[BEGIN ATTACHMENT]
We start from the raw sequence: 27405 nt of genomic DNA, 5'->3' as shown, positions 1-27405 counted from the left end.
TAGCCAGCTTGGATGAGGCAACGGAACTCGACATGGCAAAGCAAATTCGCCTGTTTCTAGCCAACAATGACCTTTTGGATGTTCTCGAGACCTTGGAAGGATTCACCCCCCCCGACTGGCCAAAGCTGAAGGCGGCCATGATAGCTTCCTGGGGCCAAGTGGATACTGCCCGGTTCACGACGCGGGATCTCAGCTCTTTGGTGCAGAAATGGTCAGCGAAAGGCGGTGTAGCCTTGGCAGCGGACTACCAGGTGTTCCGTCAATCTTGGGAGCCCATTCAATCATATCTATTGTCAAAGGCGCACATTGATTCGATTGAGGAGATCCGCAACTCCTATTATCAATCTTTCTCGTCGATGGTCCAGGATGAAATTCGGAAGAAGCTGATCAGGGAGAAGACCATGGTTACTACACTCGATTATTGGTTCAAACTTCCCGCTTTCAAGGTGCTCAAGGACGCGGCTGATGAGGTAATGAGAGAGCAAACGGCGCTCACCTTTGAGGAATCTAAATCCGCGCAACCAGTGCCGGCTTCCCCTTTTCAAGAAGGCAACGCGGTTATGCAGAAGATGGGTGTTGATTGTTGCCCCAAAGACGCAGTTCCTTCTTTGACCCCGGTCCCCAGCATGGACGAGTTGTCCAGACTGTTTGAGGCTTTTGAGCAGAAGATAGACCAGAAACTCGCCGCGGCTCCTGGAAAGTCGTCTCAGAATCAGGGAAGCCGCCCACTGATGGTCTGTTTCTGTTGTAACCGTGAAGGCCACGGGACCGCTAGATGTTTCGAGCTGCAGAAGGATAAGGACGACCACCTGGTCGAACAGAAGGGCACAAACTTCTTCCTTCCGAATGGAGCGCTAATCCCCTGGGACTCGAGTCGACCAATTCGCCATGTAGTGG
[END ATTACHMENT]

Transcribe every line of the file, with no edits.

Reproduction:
We start from the raw sequence: 27405 nt of genomic DNA, 5'->3' as shown, positions 1-27405 counted from the left end.
TAGCCAGCTTGGATGAGGCAACGGAACTCGACATGGCAAAGCAAATTCGCCTGTTTCTAGCCAACAATGACCTTTTGGATGTTCTCGAGACCTTGGAAGGATTCACCCCCCCCGACTGGCCAAAGCTGAAGGCGGCCATGATAGCTTCCTGGGGCCAAGTGGATACTGCCCGGTTCACGACGCGGGATCTCAGCTCTTTGGTGCAGAAATGGTCAGCGAAAGGCGGTGTAGCCTTGGCAGCGGACTACCAGGTGTTCCGTCAATCTTGGGAGCCCATTCAATCATATCTATTGTCAAAGGCGCACATTGATTCGATTGAGGAGATCCGCAACTCCTATTATCAATCTTTCTCGTCGATGGTCCAGGATGAAATTCGGAAGAAGCTGATCAGGGAGAAGACCATGGTTACTACACTCGATTATTGGTTCAAACTTCCCGCTTTCAAGGTGCTCAAGGACGCGGCTGATGAGGTAATGAGAGAGCAAACGGCGCTCACCTTTGAGGAATCTAAATCCGCGCAACCAGTGCCGGCTTCCCCTTTTCAAGAAGGCAACGCGGTTATGCAGAAGATGGGTGTTGATTGTTGCCCCAAAGACGCAGTTCCTTCTTTGACCCCGGTCCCCAGCATGGACGAGTTGTCCAGACTGTTTGAGGCTTTTGAGCAGAAGATAGACCAGAAACTCGCCGCGGCTCCTGGAAAGTCGTCTCAGAATCAGGGAAGCCGCCCACTGATGGTCTGTTTCTGTTGTAACCGTGAAGGCCACGGGACCGCTAGATGTTTCGAGCTGCAGAAGGATAAGGACGACCACCTGGTCGAACAGAAGGGCACAAACTTCTTCCTTCCGAATGGAGCGCTAATCCCCTGGGACTCGAGTCGACCAATTCGCCATGTAGTGG